Review: Martin Scorsese's 'Shutter Island' with Leonardo Di Caprio
Another highlight from this year's Butt-Numb-A-Thon (aside from the previously reviewed "Avatar" and "Kick-Ass") was the world premiere screening of Martin Scorsese's "Shutter Island." If you're not familiar with Butt-Numb-A-Thon, it's a 24 hour movie marathon, where the movies play back to back to back from noon on Saturday to noon on Sunday. Except this year it started at 11:00 and ended after 2:00. Harry Knowles programs the event as his birthday/Geek Christmas, and it's always a mix of vintage films and new films. Honestly, the best example of how that can pay off with a whole that is better than any of its parts individually came with the way we ended up watching "Shutter Island."
Harry had to write Scorsese a letter and ask him for permission to show the film at Butt-Numb-A-Thon. So Harry wrote a letter describing the vintage programming and the children's charity that the BNAT supports and how Harry wanted to show "Shock Corridor" by Sam Fuller right before showing "Shutter Island." And he found the entire experience sort of nerve-wracking. I get it. It's one thing to ask Paramount to give you the Scorsese film. It's another thing entirely to ask Scorsese directly.
The director sent word back to Harry that he was interested in letting the film play, but he wanted to request a different movie to play before it. Harry is very proprietary over the BNAT line-up, so it easily could have turned into a problem if Harry didn't want to change his programming. This, of course, was Martin Scorsese making the request, though, so Harry did the only sane thing he could do and happily changed the lead-in. Instead of "Shock Corridor," we ended up seeing "The Red Shoes." Little surprise there. It's one of his oft-cited favorite films, and he just co-produced a new 4K restoration of the film. I've seen it many times, but it was wonderful to see this classic work on a crowd, and considering how many of them hadn't seen it before, it was an act of kindness for Scorsese to push this one on Harry.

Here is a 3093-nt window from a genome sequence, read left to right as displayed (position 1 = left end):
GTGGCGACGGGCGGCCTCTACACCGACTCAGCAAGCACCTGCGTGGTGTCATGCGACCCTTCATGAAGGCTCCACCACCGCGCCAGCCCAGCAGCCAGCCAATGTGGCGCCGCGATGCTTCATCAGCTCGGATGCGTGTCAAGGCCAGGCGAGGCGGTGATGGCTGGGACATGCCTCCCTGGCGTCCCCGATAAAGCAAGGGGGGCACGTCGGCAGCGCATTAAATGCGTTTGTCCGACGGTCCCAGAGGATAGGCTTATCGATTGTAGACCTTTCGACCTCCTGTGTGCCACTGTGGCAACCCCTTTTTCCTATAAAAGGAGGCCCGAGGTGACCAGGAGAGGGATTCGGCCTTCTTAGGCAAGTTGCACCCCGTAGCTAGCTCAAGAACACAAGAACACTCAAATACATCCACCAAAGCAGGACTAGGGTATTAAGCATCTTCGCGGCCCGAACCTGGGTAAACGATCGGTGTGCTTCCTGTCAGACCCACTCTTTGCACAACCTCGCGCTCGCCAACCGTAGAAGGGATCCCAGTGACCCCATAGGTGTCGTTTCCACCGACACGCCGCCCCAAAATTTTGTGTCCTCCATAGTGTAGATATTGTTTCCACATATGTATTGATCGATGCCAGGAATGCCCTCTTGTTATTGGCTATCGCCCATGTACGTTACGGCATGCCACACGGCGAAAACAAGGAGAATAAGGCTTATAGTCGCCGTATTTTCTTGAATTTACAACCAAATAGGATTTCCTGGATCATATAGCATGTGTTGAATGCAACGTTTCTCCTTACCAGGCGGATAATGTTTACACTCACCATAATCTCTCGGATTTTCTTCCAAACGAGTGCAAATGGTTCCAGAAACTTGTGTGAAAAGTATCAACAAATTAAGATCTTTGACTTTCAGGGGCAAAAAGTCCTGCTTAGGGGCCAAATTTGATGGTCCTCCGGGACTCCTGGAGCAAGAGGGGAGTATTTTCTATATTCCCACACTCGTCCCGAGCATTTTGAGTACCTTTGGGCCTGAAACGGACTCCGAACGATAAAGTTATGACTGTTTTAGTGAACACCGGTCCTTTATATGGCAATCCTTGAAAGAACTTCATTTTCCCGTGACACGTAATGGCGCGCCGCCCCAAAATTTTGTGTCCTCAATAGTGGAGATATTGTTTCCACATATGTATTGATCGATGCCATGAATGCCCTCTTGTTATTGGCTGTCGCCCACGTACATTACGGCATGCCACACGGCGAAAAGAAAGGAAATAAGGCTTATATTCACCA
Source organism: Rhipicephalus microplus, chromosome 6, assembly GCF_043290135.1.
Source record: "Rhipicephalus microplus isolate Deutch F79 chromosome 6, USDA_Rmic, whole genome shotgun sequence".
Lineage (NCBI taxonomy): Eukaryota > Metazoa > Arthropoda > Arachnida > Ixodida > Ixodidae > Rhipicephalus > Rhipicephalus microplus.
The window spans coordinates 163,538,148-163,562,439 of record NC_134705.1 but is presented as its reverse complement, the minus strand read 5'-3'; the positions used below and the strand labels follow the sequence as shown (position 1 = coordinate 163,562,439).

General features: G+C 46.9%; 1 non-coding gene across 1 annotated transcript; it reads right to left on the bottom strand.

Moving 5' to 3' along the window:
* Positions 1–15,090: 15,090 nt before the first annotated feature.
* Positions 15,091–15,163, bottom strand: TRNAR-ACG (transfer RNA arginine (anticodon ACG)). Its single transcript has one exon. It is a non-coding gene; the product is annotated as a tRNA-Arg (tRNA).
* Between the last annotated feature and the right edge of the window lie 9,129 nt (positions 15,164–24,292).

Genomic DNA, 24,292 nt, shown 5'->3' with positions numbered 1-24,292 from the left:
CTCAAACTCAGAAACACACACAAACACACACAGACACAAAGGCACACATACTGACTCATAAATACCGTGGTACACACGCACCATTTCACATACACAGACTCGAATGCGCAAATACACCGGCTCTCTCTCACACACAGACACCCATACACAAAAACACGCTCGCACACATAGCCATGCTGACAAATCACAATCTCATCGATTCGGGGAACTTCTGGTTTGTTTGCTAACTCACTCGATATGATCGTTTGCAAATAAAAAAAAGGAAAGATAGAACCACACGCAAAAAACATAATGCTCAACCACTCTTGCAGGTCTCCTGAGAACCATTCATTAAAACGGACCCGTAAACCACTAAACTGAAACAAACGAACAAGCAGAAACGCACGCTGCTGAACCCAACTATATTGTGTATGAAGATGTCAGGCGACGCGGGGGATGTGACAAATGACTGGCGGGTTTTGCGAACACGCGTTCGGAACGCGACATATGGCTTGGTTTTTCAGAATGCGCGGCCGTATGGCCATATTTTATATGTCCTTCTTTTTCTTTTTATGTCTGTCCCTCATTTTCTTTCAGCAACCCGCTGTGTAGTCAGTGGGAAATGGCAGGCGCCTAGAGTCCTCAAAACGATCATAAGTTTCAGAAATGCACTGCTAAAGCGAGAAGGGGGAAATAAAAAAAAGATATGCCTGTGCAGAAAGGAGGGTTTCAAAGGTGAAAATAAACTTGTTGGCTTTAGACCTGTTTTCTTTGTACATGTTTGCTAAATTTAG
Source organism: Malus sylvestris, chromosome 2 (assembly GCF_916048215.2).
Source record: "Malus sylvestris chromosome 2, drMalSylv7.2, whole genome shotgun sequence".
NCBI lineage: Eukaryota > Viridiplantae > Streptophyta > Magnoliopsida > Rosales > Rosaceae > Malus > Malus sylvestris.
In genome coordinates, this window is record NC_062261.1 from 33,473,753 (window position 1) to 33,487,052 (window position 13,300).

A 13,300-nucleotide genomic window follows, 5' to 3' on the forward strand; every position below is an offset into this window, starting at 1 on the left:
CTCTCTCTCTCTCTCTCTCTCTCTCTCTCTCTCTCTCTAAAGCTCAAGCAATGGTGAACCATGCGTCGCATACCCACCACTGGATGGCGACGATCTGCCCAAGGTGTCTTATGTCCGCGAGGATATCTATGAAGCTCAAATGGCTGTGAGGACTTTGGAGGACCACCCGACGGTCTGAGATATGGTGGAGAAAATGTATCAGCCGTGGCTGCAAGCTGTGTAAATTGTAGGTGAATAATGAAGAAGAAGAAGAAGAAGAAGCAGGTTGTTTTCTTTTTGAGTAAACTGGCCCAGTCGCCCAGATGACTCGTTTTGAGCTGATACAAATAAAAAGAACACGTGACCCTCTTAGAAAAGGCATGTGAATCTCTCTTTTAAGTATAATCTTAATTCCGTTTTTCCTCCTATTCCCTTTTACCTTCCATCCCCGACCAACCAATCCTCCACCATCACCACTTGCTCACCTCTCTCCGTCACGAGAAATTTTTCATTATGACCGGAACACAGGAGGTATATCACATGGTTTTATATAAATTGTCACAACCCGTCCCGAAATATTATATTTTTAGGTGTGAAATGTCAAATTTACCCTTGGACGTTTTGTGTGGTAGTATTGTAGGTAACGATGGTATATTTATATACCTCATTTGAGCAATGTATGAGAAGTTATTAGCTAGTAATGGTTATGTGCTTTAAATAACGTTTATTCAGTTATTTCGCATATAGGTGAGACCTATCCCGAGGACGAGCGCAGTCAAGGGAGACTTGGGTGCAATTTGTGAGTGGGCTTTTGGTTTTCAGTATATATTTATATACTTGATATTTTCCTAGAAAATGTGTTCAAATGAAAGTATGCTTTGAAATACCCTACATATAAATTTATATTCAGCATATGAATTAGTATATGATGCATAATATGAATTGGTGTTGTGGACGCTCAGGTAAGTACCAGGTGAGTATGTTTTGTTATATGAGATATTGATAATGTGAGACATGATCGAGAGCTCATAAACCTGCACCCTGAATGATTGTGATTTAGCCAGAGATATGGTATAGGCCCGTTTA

So far, I'm 50/50 on films adapted from Dennis Lehane novels. I really, truly, intensely don't like Eastwood's "Mystic River," which I felt was overwrought and preposterous. But "Gone Baby Gone," as directed by Ben Affleck, was a solid, bitter little pill. I liked that film's sensibility, the way it handled what could have been a big fat bag of melodrama. Having never read Lehane, it seems to me that adapting his work becomes a matter of taste, and how restrained or how florid you play his very big, very mechanical plots. Tone is the trick of the thing, and that's especially true with this piece of material. Scorsese's in "Cape Fear" mode here, making his own version of the sort of thing that rocked his world when he was younger. Scorsese is still every bit the active, imitative film nerd that Quentin Tarantino is... they're just drawing from different wells.